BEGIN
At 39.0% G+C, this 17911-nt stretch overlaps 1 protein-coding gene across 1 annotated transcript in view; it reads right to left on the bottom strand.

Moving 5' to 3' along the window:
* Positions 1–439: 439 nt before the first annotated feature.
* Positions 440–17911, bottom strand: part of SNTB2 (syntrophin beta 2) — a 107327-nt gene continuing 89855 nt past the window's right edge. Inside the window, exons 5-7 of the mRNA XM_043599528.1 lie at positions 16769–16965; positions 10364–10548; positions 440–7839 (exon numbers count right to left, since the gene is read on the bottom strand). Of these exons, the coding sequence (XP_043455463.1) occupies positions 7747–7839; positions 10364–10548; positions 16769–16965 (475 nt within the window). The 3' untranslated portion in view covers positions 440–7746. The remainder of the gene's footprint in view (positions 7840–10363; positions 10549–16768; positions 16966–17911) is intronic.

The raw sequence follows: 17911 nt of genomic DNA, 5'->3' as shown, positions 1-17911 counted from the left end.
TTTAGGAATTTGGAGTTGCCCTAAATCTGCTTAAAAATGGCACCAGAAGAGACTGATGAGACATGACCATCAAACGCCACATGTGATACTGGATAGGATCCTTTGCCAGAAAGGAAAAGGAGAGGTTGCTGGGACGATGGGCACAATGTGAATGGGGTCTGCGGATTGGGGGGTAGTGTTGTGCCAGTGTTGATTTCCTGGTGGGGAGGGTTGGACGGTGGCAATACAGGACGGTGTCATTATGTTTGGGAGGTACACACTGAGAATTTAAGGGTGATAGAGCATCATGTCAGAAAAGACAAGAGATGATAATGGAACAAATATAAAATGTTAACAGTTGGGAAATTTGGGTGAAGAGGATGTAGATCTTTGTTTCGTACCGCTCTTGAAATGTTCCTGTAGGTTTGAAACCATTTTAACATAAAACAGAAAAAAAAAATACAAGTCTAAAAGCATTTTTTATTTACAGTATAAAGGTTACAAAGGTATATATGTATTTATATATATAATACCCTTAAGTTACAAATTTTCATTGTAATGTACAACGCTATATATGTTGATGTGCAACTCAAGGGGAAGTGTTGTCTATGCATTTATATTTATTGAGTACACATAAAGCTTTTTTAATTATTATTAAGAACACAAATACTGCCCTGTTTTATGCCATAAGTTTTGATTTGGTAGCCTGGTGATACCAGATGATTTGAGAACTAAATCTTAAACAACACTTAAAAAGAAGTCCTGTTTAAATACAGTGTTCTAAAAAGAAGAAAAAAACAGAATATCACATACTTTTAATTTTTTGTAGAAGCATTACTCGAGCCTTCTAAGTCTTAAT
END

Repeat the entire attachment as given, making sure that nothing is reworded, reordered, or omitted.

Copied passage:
At 39.0% G+C, this 17911-nt stretch overlaps 1 protein-coding gene across 1 annotated transcript in view; it reads right to left on the bottom strand.

Moving 5' to 3' along the window:
* Positions 1–439: 439 nt before the first annotated feature.
* Positions 440–17911, bottom strand: part of SNTB2 (syntrophin beta 2) — a 107327-nt gene continuing 89855 nt past the window's right edge. Inside the window, exons 5-7 of the mRNA XM_043599528.1 lie at positions 16769–16965; positions 10364–10548; positions 440–7839 (exon numbers count right to left, since the gene is read on the bottom strand). Of these exons, the coding sequence (XP_043455463.1) occupies positions 7747–7839; positions 10364–10548; positions 16769–16965 (475 nt within the window). The 3' untranslated portion in view covers positions 440–7746. The remainder of the gene's footprint in view (positions 7840–10363; positions 10549–16768; positions 16966–17911) is intronic.

The raw sequence follows: 17911 nt of genomic DNA, 5'->3' as shown, positions 1-17911 counted from the left end.
TTTAGGAATTTGGAGTTGCCCTAAATCTGCTTAAAAATGGCACCAGAAGAGACTGATGAGACATGACCATCAAACGCCACATGTGATACTGGATAGGATCCTTTGCCAGAAAGGAAAAGGAGAGGTTGCTGGGACGATGGGCACAATGTGAATGGGGTCTGCGGATTGGGGGGTAGTGTTGTGCCAGTGTTGATTTCCTGGTGGGGAGGGTTGGACGGTGGCAATACAGGACGGTGTCATTATGTTTGGGAGGTACACACTGAGAATTTAAGGGTGATAGAGCATCATGTCAGAAAAGACAAGAGATGATAATGGAACAAATATAAAATGTTAACAGTTGGGAAATTTGGGTGAAGAGGATGTAGATCTTTGTTTCGTACCGCTCTTGAAATGTTCCTGTAGGTTTGAAACCATTTTAACATAAAACAGAAAAAAAAAATACAAGTCTAAAAGCATTTTTTATTTACAGTATAAAGGTTACAAAGGTATATATGTATTTATATATATAATACCCTTAAGTTACAAATTTTCATTGTAATGTACAACGCTATATATGTTGATGTGCAACTCAAGGGGAAGTGTTGTCTATGCATTTATATTTATTGAGTACACATAAAGCTTTTTTAATTATTATTAAGAACACAAATACTGCCCTGTTTTATGCCATAAGTTTTGATTTGGTAGCCTGGTGATACCAGATGATTTGAGAACTAAATCTTAAACAACACTTAAAAAGAAGTCCTGTTTAAATACAGTGTTCTAAAAAGAAGAAAAAAACAGAATATCACATACTTTTAATTTTTTGTAGAAGCATTACTCGAGCCTTCTAAGTCTTAAT